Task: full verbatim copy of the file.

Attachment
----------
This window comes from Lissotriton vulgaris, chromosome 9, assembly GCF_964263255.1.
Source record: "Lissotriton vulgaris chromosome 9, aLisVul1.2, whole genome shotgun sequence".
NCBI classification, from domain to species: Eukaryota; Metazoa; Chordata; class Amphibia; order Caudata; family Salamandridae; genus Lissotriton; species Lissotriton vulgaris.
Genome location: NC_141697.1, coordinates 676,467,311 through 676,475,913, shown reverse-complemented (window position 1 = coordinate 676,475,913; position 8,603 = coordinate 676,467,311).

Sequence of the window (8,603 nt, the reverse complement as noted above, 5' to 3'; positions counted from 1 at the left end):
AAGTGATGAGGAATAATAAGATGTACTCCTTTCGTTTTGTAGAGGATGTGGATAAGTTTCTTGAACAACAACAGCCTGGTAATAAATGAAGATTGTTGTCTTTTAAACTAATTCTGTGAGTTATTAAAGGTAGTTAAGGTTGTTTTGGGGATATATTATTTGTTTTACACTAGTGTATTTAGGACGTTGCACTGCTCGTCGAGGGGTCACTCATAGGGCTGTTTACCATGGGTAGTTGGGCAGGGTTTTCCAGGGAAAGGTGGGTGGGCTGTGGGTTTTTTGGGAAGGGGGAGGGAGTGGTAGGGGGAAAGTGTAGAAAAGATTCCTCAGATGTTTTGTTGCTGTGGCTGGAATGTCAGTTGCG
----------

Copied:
This window comes from Lissotriton vulgaris, chromosome 9, assembly GCF_964263255.1.
Source record: "Lissotriton vulgaris chromosome 9, aLisVul1.2, whole genome shotgun sequence".
NCBI classification, from domain to species: Eukaryota; Metazoa; Chordata; class Amphibia; order Caudata; family Salamandridae; genus Lissotriton; species Lissotriton vulgaris.
Genome location: NC_141697.1, coordinates 676,467,311 through 676,475,913, shown reverse-complemented (window position 1 = coordinate 676,475,913; position 8,603 = coordinate 676,467,311).

Sequence of the window (8,603 nt, the reverse complement as noted above, 5' to 3'; positions counted from 1 at the left end):
AAGTGATGAGGAATAATAAGATGTACTCCTTTCGTTTTGTAGAGGATGTGGATAAGTTTCTTGAACAACAACAGCCTGGTAATAAATGAAGATTGTTGTCTTTTAAACTAATTCTGTGAGTTATTAAAGGTAGTTAAGGTTGTTTTGGGGATATATTATTTGTTTTACACTAGTGTATTTAGGACGTTGCACTGCTCGTCGAGGGGTCACTCATAGGGCTGTTTACCATGGGTAGTTGGGCAGGGTTTTCCAGGGAAAGGTGGGTGGGCTGTGGGTTTTTTGGGAAGGGGGAGGGAGTGGTAGGGGGAAAGTGTAGAAAAGATTCCTCAGATGTTTTGTTGCTGTGGCTGGAATGTCAGTTGCG